Aspiring student leaders took to the floor on Monday and Tuesday to debate hot-button issues ahead of the Undergraduate Assembly elections this week. In between discussing their platforms, student leaders raised a range of critiques on the current state of affairs, from University initiatives to school culture.
Addressing issues such as the price point of the new food hall Franklin’s Table and the ongoing controversy around Penn’s Asian American Studies Program, candidates often found themselves converging around similar talking points and positions.
On the first night of UA debates, the three UA presidential candidates College juniors Michael Krone, Samara Wyant, and Robert Klopf delved into their thoughts on Greek life, mental wellness and campus tragedies. On the second night, the students turned to social event registration policies and the ASAM program.
In their opening statements on both nights, both Krone and Wyant elaborated on their involvement with the UA at Penn while Klopf emphasized how he will bring a “fresh take” to the UA due to his lack of prior involvement.
During the debates, each candidate had the chance to answer questions prepared by the Nominations & Elections Committee as well as those submitted by the public on the NEC’s online survey and on a Facebook livestream of the event.
Mental wellness was a prominent topic of discussion on both nights of the debate.
“Mental health has been at the forefront of the UA agenda this past year and I think it needs to be that moving forward,” Wyant said.
Klopf suggested that Penn should emulate Harvard and Yale in implementing residential colleges for students, while Krone said that he and his running mate, College sophomore Jordan Andrews, plan to standardize advising services across all four schools and to provide access to “peer-to-peer support groups."
The candidates also discussed the role of the UA president in times of campus hardship, such as in the wake of student deaths and natural disasters.
Klopf said that the first priority of the UA president in times of hardship should be “open dialogue” and holding campus-wide events such as candlelight vigils.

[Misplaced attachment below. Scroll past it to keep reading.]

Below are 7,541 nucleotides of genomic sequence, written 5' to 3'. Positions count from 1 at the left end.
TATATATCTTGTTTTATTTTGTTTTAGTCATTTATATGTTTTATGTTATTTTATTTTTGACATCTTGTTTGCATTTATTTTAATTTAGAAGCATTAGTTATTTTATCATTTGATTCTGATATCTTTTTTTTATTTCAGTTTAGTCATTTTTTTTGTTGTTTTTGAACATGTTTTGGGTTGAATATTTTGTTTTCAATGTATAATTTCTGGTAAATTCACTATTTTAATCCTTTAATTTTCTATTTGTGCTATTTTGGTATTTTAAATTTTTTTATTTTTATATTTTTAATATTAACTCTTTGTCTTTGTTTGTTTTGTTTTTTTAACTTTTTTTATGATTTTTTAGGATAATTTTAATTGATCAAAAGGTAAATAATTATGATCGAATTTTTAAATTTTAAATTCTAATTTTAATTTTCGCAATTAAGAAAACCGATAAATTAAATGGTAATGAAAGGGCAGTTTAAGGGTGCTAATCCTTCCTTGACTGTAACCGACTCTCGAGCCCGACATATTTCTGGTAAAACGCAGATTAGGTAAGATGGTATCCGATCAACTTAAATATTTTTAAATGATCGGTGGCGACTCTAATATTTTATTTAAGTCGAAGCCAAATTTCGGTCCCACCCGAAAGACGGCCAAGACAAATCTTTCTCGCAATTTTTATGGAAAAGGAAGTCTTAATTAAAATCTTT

“The role of the UA president is kind of the role of the student body president,” Krone said.
He added that he thinks it is extremely important for administrators to reach out to affected students “so that they don’t feel lumped in with the rest of the Penn community.”
In an investigative article last year, The DP found that there are often inconsistencies in the administrative protocol immediately following the death of student, resulting in some students mourning alone in the wake of a campus tragedy.
In the second debate, the candidates turned their attention to the controversy surrounding the Asian American Studies Program at Penn, which continues to face a lack of resources. A year after the former ASAM Program Director Grace Kao left the University, there is still no clarity from the administration on whether there is an active effort being made to replace her.
“I think the way that Penn has gutted the Asian American Studies Program as well as gutted the African Studies Program are just ways that Penn is saying to students on campus who want to major in ethnic studies, 'your academic interests don’t matter,' and I think that’s just not something that ought to continue,” Krone said.